Does security deposit have to be returned if the the tenants breached terms of the lease?

UPDATED: Oct 6, 2011

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Does security deposit have to be returned if the the tenants breached terms of the lease?

My tenants are allowed to keep 2 indoor cats per the terms of the written lease. They have 7 adults cats and a litter of kittens plus a pot-bellied pig inside my house. I gave them 2 weeks to remove the excess animals but they did not. I have terminated the month-to-month lease. Because they breached the contract and did not act to remedy their breach, am I obligated to refund their deposit?

Asked on October 6, 2011 under Real Estate Law, Iowa


SJZ, Member, New York Bar / FreeAdvice Contributing Attorney

Answered 11 years ago | Contributor

Yes, you unfortuately have to return the deposit, or at least as much of it as is not used to pay for repairs to the premises or to cover unpaid rent that the tenant leaves owing. Those are the *only* two reasons that a landlord may keep a security deposit: to pay for repairs, or to pay for rent. It doesn't matter what other lease terms may have been violated, or what are the grounds for eviction and termination of tenancy; nor does it matter whether the  tenants tried to remedy or cure their breach or not.

If the animals did damage requiring repair or replacement (cats scratched up cabinets; pet urine ruined rugs or carpets; pig hooves left marks on wooden floors; etc.) you would be entitled to apply the security deposit to correcting those conditions.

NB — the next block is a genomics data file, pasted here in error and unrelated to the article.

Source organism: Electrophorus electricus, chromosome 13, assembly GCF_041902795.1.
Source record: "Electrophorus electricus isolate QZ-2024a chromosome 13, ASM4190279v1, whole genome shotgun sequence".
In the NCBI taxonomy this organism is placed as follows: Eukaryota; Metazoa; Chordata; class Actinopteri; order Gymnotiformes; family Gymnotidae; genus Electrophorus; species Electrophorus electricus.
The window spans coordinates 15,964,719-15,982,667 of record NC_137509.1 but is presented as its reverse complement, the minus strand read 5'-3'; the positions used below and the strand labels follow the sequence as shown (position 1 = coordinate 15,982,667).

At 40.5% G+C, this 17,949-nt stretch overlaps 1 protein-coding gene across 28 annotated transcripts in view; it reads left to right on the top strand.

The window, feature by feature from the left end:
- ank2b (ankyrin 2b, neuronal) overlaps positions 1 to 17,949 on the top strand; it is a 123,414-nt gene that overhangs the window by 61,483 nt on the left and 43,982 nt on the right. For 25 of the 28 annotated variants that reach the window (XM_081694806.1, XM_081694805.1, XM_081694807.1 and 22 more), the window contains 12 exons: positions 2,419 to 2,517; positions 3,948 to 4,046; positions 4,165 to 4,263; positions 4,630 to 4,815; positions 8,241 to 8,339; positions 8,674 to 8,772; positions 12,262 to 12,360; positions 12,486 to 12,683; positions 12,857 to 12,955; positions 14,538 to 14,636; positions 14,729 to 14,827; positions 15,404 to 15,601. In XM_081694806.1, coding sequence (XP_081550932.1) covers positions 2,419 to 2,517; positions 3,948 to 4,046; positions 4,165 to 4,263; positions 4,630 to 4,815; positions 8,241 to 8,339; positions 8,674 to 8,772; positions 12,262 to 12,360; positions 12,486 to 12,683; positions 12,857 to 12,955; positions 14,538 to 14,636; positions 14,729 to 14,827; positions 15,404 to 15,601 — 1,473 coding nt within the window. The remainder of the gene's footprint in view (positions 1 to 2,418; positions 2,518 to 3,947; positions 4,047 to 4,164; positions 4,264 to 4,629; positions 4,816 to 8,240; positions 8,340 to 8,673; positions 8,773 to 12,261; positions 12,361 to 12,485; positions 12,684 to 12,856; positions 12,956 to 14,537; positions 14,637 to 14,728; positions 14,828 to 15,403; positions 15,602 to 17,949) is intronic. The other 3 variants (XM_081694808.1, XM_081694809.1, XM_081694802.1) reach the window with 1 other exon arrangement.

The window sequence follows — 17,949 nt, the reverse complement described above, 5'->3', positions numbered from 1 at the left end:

IMPORTANT NOTICE: The Answer(s) provided above are for general information only. The attorney providing the answer was not serving as the attorney for the person submitting the question or in any attorney-client relationship with such person. Laws may vary from state to state, and sometimes change. Tiny variations in the facts, or a fact not set forth in a question, often can change a legal outcome or an attorney's conclusion. Although has verified the attorney was admitted to practice law in at least one jurisdiction, he or she may not be authorized to practice law in the jurisdiction referred to in the question, nor is he or she necessarily experienced in the area of the law involved. Unlike the information in the Answer(s) above, upon which you should NOT rely, for personal advice you can rely upon we suggest you retain an attorney to represent you.

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